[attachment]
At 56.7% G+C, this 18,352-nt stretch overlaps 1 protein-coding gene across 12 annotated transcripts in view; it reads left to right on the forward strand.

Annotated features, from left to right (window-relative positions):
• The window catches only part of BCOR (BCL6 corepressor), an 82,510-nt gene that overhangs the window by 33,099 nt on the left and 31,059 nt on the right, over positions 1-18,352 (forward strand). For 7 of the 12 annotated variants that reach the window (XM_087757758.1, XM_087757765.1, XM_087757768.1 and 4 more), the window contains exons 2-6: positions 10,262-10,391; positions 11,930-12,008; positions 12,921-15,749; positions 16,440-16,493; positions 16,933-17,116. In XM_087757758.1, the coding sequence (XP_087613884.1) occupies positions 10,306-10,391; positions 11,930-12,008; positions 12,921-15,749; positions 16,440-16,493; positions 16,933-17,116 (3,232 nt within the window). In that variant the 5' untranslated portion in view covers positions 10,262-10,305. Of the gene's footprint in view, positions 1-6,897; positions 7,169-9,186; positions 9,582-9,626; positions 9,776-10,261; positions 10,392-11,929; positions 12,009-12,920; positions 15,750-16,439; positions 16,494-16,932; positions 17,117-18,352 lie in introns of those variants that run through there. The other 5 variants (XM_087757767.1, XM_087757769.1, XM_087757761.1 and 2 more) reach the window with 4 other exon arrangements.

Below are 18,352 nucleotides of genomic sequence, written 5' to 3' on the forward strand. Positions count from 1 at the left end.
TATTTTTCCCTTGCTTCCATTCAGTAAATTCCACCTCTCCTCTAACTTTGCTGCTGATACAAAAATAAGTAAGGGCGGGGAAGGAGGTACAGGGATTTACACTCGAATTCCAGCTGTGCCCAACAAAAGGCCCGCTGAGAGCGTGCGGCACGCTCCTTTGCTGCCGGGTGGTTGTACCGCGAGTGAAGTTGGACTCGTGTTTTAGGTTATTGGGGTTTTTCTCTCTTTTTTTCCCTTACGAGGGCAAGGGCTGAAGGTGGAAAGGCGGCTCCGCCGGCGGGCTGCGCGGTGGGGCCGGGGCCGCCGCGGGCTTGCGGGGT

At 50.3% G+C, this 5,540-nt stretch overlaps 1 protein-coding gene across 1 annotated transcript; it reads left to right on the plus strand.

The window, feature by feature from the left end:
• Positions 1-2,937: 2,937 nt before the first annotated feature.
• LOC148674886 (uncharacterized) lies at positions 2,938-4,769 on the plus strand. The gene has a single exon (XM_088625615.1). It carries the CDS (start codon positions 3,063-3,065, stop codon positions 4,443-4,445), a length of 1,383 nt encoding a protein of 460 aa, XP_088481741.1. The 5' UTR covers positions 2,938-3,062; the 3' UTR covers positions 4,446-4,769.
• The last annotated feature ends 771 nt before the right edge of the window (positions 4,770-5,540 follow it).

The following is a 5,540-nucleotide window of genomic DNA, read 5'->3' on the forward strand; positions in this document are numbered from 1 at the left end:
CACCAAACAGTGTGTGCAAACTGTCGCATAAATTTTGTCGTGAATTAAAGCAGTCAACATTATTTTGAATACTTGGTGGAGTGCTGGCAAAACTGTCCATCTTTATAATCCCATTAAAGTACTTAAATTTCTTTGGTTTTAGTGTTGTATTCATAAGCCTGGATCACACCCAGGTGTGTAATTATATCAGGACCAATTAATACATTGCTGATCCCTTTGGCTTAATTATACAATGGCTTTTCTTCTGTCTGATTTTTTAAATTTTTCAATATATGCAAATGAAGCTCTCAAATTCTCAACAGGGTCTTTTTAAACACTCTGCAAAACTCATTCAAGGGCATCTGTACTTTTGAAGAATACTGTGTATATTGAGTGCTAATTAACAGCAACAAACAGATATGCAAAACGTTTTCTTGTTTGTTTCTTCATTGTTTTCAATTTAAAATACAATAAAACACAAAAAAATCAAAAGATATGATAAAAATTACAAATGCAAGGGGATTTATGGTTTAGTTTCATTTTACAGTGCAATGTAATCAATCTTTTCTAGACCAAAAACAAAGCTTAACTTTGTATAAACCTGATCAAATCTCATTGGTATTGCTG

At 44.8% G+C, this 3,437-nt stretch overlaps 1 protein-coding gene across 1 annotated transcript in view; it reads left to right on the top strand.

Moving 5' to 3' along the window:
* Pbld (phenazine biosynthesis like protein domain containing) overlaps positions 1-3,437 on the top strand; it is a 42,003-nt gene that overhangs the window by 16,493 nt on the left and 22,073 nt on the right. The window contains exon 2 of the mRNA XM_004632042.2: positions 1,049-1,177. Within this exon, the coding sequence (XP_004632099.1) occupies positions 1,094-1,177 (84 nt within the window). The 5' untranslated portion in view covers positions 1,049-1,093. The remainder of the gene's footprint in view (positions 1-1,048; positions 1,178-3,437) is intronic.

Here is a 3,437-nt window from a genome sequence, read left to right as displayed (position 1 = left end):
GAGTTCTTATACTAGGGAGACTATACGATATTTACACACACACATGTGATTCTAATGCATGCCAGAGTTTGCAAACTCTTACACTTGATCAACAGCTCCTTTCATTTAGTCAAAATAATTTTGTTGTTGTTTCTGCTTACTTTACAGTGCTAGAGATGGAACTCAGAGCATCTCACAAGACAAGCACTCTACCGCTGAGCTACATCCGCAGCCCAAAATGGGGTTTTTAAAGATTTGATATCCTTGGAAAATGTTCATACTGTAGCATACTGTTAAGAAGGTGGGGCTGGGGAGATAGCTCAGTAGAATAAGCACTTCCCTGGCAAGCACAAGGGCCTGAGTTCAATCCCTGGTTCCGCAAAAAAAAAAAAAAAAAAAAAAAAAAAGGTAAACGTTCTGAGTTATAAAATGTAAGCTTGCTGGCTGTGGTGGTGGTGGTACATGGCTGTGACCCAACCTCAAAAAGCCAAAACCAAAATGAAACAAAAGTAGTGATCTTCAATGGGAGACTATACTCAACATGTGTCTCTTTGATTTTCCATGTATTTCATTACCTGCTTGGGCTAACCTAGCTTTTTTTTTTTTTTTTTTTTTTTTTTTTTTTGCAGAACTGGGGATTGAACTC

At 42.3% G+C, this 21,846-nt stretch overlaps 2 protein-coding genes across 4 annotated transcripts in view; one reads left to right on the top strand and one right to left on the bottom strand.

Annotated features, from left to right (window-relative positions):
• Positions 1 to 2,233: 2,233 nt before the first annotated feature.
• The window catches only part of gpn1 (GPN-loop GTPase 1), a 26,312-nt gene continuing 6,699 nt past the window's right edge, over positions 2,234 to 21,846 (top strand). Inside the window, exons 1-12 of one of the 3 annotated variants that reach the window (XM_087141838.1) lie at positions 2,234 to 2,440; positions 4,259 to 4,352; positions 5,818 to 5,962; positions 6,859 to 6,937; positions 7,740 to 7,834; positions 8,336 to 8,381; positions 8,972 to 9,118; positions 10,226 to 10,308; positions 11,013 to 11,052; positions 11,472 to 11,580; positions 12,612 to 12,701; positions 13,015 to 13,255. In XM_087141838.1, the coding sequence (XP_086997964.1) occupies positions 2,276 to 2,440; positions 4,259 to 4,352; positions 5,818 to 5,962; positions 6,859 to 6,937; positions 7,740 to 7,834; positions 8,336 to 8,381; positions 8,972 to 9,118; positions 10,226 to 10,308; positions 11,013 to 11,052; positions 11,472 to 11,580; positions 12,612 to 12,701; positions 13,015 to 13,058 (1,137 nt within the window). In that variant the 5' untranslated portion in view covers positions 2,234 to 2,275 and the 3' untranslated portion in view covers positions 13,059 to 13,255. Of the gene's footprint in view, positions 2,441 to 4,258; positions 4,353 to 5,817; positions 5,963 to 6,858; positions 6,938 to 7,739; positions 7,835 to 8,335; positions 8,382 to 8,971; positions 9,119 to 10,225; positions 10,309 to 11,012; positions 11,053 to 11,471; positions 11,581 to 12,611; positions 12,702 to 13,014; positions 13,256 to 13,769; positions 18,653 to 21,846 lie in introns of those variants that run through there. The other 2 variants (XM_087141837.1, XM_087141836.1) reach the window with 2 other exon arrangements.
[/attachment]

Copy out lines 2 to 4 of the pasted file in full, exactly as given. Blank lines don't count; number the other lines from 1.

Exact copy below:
Annotated features, from left to right (window-relative positions):
• The window catches only part of BCOR (BCL6 corepressor), an 82,510-nt gene that overhangs the window by 33,099 nt on the left and 31,059 nt on the right, over positions 1-18,352 (forward strand). For 7 of the 12 annotated variants that reach the window (XM_087757758.1, XM_087757765.1, XM_087757768.1 and 4 more), the window contains exons 2-6: positions 10,262-10,391; positions 11,930-12,008; positions 12,921-15,749; positions 16,440-16,493; positions 16,933-17,116. In XM_087757758.1, the coding sequence (XP_087613884.1) occupies positions 10,306-10,391; positions 11,930-12,008; positions 12,921-15,749; positions 16,440-16,493; positions 16,933-17,116 (3,232 nt within the window). In that variant the 5' untranslated portion in view covers positions 10,262-10,305. Of the gene's footprint in view, positions 1-6,897; positions 7,169-9,186; positions 9,582-9,626; positions 9,776-10,261; positions 10,392-11,929; positions 12,009-12,920; positions 15,750-16,439; positions 16,494-16,932; positions 17,117-18,352 lie in introns of those variants that run through there. The other 5 variants (XM_087757767.1, XM_087757769.1, XM_087757761.1 and 2 more) reach the window with 4 other exon arrangements.

Below are 18,352 nucleotides of genomic sequence, written 5' to 3' on the forward strand. Positions count from 1 at the left end.